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Want To Improve Your Memory? Have A Busy Schedule!

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Want To Improve Your Memory? Have A Busy Schedule!

Our lives are overfilled with things to do. And the more driven, ambitious, and connected we are, the busier we stay.

We are bombarded with messages to “unplug,” get away, take a break, slow down, and engage in “me” time. While these things are absolutely necessary and essential to our mental wellbeing, busyness does have its benefits.

Researchers have found that staying busy improves mental processing and reasoning skills, helps improve memory — both long and short term — and improves overall mental functioning.

Busy people have sharper minds and better memories, plain and simple.

In a study conducted by researchers in Texas and Alabama, 330 healthy men and women ranging from age 50 to 80 were quizzed about their daily schedules and put through a battery of mental tests.

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The results showed that no matter how old they were or how well educated, a busy lifestyle was linked to a healthy brain.

In this particular study, researchers began with the hypothesis “that a busy schedule would be a proxy for an engaged lifestyle and would facilitate cognition.” They were able to determine that greater busyness was associated with better processing speed, working memory, episodic memory, reasoning, and crystallized knowledge.

busy schedule

    How does staying busy improve memory?

    The brain, like any other muscle, needs exercise. Engaging in mentally stimulating activities is mental exercise. Scientists believe that the amount and types of stimulation directly affects cognitive processes — especially in the area of memory improvement.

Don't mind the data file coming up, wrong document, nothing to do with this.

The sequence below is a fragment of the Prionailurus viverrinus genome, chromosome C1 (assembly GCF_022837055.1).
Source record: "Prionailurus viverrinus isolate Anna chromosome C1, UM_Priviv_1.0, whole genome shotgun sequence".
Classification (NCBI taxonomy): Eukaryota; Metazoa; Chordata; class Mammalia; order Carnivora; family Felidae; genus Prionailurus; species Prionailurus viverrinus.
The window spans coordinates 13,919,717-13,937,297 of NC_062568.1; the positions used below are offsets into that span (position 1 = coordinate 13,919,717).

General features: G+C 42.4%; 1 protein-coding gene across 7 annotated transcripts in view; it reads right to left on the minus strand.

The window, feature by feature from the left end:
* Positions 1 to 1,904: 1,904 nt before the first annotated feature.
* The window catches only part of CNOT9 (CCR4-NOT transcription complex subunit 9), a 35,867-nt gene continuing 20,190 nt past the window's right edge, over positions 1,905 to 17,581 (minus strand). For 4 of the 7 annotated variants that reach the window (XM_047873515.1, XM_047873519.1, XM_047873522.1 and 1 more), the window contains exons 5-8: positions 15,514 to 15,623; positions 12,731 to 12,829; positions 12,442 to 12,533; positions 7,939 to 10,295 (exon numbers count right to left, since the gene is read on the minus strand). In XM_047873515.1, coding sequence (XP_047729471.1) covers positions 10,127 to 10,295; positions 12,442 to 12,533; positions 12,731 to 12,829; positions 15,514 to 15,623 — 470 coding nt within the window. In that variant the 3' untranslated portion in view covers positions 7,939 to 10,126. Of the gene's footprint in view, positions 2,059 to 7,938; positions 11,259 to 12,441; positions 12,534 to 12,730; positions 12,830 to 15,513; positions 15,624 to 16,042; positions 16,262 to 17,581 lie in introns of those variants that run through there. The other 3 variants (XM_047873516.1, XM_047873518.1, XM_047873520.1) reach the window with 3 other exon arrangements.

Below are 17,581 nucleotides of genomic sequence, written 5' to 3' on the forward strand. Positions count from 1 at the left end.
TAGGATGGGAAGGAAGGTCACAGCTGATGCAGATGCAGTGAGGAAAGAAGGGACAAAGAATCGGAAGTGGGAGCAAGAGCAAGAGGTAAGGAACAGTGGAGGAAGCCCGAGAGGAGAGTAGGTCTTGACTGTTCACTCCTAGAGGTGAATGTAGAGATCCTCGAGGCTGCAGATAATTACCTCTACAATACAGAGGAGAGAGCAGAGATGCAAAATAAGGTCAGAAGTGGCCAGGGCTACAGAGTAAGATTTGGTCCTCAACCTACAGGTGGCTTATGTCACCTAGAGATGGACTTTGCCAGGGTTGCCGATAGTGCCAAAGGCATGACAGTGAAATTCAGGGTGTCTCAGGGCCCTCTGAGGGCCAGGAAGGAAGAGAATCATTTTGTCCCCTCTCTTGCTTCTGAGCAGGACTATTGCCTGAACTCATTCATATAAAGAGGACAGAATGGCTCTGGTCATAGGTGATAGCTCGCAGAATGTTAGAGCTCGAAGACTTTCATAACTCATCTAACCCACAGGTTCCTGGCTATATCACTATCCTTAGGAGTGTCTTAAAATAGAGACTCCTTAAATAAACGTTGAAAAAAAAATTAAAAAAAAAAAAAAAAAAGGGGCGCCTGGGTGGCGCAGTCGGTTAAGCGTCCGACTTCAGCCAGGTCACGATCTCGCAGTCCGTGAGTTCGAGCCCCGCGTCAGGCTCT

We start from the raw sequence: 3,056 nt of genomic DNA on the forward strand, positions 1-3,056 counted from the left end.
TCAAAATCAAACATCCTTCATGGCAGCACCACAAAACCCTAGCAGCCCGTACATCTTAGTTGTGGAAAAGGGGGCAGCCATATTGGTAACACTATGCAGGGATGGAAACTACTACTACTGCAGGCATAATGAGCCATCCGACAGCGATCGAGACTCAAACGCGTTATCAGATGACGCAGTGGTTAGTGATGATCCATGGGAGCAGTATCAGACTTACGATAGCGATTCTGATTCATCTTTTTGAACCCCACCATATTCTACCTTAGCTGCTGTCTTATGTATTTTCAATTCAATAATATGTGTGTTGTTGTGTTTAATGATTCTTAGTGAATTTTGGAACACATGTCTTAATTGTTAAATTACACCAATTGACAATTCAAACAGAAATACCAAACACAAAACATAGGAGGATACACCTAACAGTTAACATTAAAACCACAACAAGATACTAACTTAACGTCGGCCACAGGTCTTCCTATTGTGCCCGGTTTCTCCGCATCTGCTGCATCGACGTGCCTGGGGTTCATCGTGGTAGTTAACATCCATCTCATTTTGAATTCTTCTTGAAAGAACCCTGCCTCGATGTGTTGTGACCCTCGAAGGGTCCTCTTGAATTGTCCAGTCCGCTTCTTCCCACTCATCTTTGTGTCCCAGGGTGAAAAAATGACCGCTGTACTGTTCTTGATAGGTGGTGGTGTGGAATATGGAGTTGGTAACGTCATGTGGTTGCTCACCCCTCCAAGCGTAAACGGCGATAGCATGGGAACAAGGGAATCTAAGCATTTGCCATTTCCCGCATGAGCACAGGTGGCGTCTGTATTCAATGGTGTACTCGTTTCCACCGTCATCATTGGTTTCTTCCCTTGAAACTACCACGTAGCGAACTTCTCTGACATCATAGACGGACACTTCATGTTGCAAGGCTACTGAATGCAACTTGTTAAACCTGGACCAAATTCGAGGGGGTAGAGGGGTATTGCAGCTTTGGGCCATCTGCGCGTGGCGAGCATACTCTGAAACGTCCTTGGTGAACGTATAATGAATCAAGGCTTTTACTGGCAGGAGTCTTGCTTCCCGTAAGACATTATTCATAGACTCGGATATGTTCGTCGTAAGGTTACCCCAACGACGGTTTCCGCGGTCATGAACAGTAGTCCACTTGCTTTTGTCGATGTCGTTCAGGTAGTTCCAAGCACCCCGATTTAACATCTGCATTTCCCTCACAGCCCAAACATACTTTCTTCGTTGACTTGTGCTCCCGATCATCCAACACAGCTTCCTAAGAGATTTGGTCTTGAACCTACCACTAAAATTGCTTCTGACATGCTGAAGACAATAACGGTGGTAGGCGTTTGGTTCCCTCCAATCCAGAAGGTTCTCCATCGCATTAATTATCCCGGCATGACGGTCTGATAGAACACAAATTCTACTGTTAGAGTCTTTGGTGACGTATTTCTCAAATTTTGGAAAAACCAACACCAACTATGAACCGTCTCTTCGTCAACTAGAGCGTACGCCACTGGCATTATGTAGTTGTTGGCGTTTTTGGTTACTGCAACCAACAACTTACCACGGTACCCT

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    Some of the mental processes involved in having a hectic schedule are:

    • Multi-tasking
    • Problem solving
    • Reasoning
    • Analyzing
    • Interruption and re-engagement of thought
    • Planning
    • Strategizing
    • Linear thinking
    • Global thinking
    • Computation

    Researcher Dr. Sarah Festini of the University of Texas at Dallas said, “We show that people who report greater levels of daily busyness tend to have better cognition, especially with regard to memory for recently learned information.”

    Busyness improves episodic memory — the ability to recall specific events and working memory — which is the part of short-term memory concerned with immediate conscious perceptual and linguistic processing.

    The study reported a surprising correlation: the busier the individual, the higher he or she seemed to score on the cognitive tests. It’s possible, the researchers hypothesized, that the daily workout of completing task after task is building our brains up and improving mental skills.

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    The performance gap between the busy and the free was even more pronounced among older participants.

    Before you run out and overfill your schedule with random activities, consider this:

    The results of this study are one-sided, and therefore not entirely conclusive.

    Keep in mind the study only examined how mental engagement works to improve memory and mental cognition. It did not study the negative effects of a harried and mentally taxing lifestyle. Having a crammed mind does not automatically equal a sharper one.

    “In our fast-paced, wired world, many of us live our lives in chronic stress,” says Gary Small, MD, director of the UCLA Longevity Center and author of The Alzheimer’s Prevention Program. That means our brains are being perpetually bathed in stress hormones like cortisol.

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    The result?

    Studies done in mice show that chronically elevated stress hormone levels shrink the hippocampus, so while your memory may be improving, you’re less likely to form new memories.

    Even though the research does prove that staying busy helps keep the brain honed, a hurried life could carry less positive consequences for our hearts and metabolisms.

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    Busyness responsibly

      Using busyness responsibly:

      For those who may have some additional mental bandwidth and room in their schedules for another activity, try to engage in tasks that will improve memory and your overall brain function, such as:

      • Take a class — nothing too stressful but be sure it is something that genuinely interests you.
      • DIY projects — these are fun and challenge your brain in different ways.
      • Learn a new skill — any activities where your brain is engaged in the learning process will stimulate and improve all cognitive processes.
      • Try something new and different — such as resturants, recipes, activities, routes home, or grocery stores.